Audiences were discovering the magic of the silver screen, which made Martin Scorsese’s homage to the early days of filmmaking, Hugo, an appropriate choice for a free centennial screening at the Revue last night. Just as one of the movie’s central characters, film pioneer Georges Méliès, experimented with the latest in film technology during the first decade of the 20th century, Hugo offered the Revue a chance to show off its latest acquisition: a 3D digital projector funded with an Ontario Trillium Grant.

The continued existence of the Revue is magical, especially given how close it came to permanently shutting down in 2006 and 2007. Community support revived it, and it now operates as a not-for-profit. Coinciding with the Revue’s centennial is the launch of a new membership program. The Revue Film Society (which operates the theatre) hopes the program will fund improvements, such as internal renovations and the restoration of the marquee that collapsed during the venue’s brief closure.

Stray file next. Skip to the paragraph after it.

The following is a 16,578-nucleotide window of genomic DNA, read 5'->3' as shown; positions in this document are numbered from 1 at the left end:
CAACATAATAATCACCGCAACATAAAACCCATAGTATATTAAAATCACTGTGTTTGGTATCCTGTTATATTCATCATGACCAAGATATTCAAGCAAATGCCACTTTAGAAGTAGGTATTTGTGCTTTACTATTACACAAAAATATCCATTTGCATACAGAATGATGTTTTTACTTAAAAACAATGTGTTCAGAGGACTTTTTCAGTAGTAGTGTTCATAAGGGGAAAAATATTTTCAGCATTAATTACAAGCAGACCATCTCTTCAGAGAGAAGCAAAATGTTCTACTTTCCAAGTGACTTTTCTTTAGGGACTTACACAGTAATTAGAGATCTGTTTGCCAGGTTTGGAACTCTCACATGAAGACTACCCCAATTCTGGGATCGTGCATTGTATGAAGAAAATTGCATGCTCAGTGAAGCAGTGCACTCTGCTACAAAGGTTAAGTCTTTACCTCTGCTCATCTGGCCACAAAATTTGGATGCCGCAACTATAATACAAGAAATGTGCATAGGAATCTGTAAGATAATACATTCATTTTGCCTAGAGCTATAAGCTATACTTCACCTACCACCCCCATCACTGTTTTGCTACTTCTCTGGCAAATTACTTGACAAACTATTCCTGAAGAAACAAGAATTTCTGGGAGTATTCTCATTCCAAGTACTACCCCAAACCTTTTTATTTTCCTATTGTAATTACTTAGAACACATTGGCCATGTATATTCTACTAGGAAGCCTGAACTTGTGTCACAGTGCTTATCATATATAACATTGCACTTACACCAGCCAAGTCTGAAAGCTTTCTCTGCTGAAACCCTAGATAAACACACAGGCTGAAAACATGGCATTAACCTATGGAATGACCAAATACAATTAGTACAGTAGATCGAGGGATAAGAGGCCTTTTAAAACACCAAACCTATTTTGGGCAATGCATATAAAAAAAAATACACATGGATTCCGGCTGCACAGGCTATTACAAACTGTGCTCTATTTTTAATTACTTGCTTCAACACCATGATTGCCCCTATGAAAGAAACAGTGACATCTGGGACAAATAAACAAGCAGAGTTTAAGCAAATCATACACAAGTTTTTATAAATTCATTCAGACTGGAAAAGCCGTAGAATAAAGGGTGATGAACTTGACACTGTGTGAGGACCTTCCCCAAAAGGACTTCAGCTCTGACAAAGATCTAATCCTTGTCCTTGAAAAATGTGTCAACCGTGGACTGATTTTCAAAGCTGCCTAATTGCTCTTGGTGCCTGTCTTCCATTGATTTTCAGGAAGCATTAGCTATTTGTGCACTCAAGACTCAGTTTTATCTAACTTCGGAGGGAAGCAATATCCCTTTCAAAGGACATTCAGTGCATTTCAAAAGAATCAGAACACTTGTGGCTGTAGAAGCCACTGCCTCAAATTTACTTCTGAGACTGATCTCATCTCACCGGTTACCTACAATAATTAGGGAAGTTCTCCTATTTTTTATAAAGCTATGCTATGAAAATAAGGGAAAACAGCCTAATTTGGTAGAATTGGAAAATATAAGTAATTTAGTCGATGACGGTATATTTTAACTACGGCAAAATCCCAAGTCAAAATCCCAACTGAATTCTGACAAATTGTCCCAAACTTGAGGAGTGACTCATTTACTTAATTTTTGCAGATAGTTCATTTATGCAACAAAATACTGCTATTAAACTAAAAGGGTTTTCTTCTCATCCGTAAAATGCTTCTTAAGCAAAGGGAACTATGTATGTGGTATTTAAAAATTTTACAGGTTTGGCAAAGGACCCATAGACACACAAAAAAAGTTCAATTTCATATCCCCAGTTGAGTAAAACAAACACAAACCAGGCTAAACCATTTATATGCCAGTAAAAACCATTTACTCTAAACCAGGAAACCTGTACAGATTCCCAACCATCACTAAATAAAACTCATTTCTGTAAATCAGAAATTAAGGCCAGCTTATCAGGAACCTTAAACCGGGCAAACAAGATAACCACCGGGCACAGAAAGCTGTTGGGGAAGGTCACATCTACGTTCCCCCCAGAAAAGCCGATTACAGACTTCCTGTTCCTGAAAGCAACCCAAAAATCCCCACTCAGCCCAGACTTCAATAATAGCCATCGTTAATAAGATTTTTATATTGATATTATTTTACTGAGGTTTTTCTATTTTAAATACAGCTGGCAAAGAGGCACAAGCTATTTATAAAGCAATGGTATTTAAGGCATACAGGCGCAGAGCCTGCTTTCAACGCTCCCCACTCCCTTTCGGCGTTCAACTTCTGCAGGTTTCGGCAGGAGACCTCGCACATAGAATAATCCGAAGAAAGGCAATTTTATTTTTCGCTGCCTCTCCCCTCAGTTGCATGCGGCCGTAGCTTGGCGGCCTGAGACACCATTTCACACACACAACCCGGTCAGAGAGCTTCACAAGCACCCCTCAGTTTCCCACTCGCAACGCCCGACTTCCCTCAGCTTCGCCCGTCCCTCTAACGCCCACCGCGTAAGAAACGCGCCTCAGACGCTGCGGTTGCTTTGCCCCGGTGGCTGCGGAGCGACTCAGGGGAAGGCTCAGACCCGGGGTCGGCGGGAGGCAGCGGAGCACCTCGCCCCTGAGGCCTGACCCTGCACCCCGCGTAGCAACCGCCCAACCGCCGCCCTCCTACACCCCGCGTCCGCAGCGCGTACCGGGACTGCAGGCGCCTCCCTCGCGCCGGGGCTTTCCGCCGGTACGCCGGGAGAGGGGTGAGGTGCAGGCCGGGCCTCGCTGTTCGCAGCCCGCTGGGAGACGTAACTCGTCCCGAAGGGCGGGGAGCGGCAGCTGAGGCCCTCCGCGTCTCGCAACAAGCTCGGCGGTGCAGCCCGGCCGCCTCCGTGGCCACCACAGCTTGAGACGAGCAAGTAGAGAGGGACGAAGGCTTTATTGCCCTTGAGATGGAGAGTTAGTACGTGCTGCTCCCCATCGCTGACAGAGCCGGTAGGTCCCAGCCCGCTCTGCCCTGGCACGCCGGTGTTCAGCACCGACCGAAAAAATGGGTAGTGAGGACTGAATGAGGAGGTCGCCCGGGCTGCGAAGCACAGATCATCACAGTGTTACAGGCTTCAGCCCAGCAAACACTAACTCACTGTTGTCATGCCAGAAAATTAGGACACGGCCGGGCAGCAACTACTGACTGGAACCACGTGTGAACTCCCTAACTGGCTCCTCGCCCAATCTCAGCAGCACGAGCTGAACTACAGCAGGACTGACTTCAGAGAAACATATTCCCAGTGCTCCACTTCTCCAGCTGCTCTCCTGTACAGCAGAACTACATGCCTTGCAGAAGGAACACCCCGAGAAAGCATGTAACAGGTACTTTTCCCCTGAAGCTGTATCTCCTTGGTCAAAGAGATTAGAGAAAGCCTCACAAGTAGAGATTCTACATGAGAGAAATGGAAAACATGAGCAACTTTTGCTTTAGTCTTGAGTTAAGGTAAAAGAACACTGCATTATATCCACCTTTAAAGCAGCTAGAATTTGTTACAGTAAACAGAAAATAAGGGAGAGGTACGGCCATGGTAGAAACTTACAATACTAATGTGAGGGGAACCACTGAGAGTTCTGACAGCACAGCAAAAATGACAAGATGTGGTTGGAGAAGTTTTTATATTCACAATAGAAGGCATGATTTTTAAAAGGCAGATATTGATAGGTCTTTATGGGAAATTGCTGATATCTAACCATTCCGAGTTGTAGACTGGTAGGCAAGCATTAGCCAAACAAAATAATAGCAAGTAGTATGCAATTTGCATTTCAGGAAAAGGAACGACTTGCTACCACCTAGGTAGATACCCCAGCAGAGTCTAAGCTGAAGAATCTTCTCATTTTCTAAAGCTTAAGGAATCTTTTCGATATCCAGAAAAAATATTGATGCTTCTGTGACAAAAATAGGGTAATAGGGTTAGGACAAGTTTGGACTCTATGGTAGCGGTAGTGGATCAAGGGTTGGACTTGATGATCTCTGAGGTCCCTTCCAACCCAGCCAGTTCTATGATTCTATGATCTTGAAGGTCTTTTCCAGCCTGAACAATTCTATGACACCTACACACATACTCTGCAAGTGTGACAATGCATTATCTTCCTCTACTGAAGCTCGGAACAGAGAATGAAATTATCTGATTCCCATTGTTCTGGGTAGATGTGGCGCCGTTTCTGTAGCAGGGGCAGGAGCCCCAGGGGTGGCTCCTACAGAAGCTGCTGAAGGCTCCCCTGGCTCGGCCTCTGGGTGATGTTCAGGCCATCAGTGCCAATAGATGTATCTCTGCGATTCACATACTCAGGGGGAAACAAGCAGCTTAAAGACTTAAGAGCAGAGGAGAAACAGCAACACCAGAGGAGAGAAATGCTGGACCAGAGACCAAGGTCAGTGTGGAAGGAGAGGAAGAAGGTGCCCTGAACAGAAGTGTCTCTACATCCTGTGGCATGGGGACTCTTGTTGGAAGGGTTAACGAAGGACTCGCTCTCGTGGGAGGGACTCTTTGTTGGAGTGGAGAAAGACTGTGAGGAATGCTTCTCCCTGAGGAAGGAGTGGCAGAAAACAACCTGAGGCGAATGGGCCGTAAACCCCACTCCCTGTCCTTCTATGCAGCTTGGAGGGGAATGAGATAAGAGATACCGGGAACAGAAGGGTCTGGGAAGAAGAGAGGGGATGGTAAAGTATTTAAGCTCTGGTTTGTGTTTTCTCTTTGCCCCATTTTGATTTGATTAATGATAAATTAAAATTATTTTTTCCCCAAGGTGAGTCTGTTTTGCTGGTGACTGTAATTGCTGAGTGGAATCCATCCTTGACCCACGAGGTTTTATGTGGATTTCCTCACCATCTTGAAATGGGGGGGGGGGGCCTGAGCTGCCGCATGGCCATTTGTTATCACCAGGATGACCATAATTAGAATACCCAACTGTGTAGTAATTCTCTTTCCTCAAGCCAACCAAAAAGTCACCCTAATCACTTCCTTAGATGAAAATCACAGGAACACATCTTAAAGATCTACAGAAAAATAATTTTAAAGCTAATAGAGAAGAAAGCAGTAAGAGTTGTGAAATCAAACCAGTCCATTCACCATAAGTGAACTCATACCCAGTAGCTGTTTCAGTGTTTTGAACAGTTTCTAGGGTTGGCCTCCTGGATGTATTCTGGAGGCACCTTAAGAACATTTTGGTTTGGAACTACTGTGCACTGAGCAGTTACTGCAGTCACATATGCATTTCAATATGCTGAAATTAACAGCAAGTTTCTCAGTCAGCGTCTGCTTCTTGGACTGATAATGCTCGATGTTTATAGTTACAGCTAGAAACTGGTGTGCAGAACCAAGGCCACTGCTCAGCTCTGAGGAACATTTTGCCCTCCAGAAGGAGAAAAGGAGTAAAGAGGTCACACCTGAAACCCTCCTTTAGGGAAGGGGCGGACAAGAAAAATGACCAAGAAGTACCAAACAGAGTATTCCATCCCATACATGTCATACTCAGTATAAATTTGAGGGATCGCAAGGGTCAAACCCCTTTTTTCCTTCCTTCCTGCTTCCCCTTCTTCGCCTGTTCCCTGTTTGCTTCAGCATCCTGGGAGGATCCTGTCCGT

The Revue’s birthday celebrations will continue throughout the next week. It will be screening 17 film classics, from tonight’s showing of Singin’ in the Rain and Raiders of the Lost Ark, to October 25’s bill of It Happened One Night and The Big Lebowski. The films will be introduced by buffs, critics, fashion designers, and the next generation of film fans.

Editors note: the rest of this article was originally presented in a gallery format.

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Detail from the 1913 edition of Goad’s Atlas of Toronto. Howard Public School is shaded in blue, the Revue Cinema in green.

During the planning stages of the Revue in late 1911 and early 1912 its owner, the Suburban Amusement Company, faced stiff opposition from school board officials worried about the detrimental effects of “moving picture shows” on innocent youth. Like any new form of entertainment in a morally uptight city, films came under fire for the potentially naughty thoughts they could implant on impressionable minds.